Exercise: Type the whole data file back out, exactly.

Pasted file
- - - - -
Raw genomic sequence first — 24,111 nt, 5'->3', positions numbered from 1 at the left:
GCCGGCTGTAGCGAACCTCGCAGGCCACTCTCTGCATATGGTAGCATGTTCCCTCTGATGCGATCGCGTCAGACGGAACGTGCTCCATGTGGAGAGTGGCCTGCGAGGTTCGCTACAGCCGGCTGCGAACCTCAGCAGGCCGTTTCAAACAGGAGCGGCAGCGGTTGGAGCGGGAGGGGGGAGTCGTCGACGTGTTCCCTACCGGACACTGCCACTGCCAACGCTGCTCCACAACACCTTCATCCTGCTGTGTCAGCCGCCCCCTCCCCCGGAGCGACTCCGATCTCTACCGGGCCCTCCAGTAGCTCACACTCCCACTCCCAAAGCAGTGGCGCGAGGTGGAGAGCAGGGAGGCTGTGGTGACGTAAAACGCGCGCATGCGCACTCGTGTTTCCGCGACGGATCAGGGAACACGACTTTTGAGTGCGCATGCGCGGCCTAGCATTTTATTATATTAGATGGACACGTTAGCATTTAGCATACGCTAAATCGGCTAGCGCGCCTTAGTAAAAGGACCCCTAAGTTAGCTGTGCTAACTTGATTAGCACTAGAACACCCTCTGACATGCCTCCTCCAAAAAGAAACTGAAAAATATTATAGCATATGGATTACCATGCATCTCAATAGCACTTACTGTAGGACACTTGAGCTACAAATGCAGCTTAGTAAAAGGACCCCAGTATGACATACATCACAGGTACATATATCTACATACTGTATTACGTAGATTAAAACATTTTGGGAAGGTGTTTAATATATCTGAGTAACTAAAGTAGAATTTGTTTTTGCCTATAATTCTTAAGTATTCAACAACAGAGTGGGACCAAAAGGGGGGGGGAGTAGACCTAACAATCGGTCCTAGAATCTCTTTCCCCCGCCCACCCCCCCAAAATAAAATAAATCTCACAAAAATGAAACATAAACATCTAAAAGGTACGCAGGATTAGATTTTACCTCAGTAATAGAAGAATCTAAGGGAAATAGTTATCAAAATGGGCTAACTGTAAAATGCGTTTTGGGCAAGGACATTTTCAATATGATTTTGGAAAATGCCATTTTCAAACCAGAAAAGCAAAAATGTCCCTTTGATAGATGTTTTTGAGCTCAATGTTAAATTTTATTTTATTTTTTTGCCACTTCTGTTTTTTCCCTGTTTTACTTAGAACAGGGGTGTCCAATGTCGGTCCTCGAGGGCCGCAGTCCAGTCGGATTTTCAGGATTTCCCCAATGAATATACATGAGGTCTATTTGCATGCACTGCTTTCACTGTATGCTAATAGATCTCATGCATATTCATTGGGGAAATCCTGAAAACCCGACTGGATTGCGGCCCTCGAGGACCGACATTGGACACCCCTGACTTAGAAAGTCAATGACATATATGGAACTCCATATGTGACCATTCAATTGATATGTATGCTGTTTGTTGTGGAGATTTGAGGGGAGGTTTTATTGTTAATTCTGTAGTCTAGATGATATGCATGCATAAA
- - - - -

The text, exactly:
Raw genomic sequence first — 24,111 nt, 5'->3', positions numbered from 1 at the left:
GCCGGCTGTAGCGAACCTCGCAGGCCACTCTCTGCATATGGTAGCATGTTCCCTCTGATGCGATCGCGTCAGACGGAACGTGCTCCATGTGGAGAGTGGCCTGCGAGGTTCGCTACAGCCGGCTGCGAACCTCAGCAGGCCGTTTCAAACAGGAGCGGCAGCGGTTGGAGCGGGAGGGGGGAGTCGTCGACGTGTTCCCTACCGGACACTGCCACTGCCAACGCTGCTCCACAACACCTTCATCCTGCTGTGTCAGCCGCCCCCTCCCCCGGAGCGACTCCGATCTCTACCGGGCCCTCCAGTAGCTCACACTCCCACTCCCAAAGCAGTGGCGCGAGGTGGAGAGCAGGGAGGCTGTGGTGACGTAAAACGCGCGCATGCGCACTCGTGTTTCCGCGACGGATCAGGGAACACGACTTTTGAGTGCGCATGCGCGGCCTAGCATTTTATTATATTAGATGGACACGTTAGCATTTAGCATACGCTAAATCGGCTAGCGCGCCTTAGTAAAAGGACCCCTAAGTTAGCTGTGCTAACTTGATTAGCACTAGAACACCCTCTGACATGCCTCCTCCAAAAAGAAACTGAAAAATATTATAGCATATGGATTACCATGCATCTCAATAGCACTTACTGTAGGACACTTGAGCTACAAATGCAGCTTAGTAAAAGGACCCCAGTATGACATACATCACAGGTACATATATCTACATACTGTATTACGTAGATTAAAACATTTTGGGAAGGTGTTTAATATATCTGAGTAACTAAAGTAGAATTTGTTTTTGCCTATAATTCTTAAGTATTCAACAACAGAGTGGGACCAAAAGGGGGGGGGAGTAGACCTAACAATCGGTCCTAGAATCTCTTTCCCCCGCCCACCCCCCCAAAATAAAATAAATCTCACAAAAATGAAACATAAACATCTAAAAGGTACGCAGGATTAGATTTTACCTCAGTAATAGAAGAATCTAAGGGAAATAGTTATCAAAATGGGCTAACTGTAAAATGCGTTTTGGGCAAGGACATTTTCAATATGATTTTGGAAAATGCCATTTTCAAACCAGAAAAGCAAAAATGTCCCTTTGATAGATGTTTTTGAGCTCAATGTTAAATTTTATTTTATTTTTTTGCCACTTCTGTTTTTTCCCTGTTTTACTTAGAACAGGGGTGTCCAATGTCGGTCCTCGAGGGCCGCAGTCCAGTCGGATTTTCAGGATTTCCCCAATGAATATACATGAGGTCTATTTGCATGCACTGCTTTCACTGTATGCTAATAGATCTCATGCATATTCATTGGGGAAATCCTGAAAACCCGACTGGATTGCGGCCCTCGAGGACCGACATTGGACACCCCTGACTTAGAAAGTCAATGACATATATGGAACTCCATATGTGACCATTCAATTGATATGTATGCTGTTTGTTGTGGAGATTTGAGGGGAGGTTTTATTGTTAATTCTGTAGTCTAGATGATATGCATGCATAAA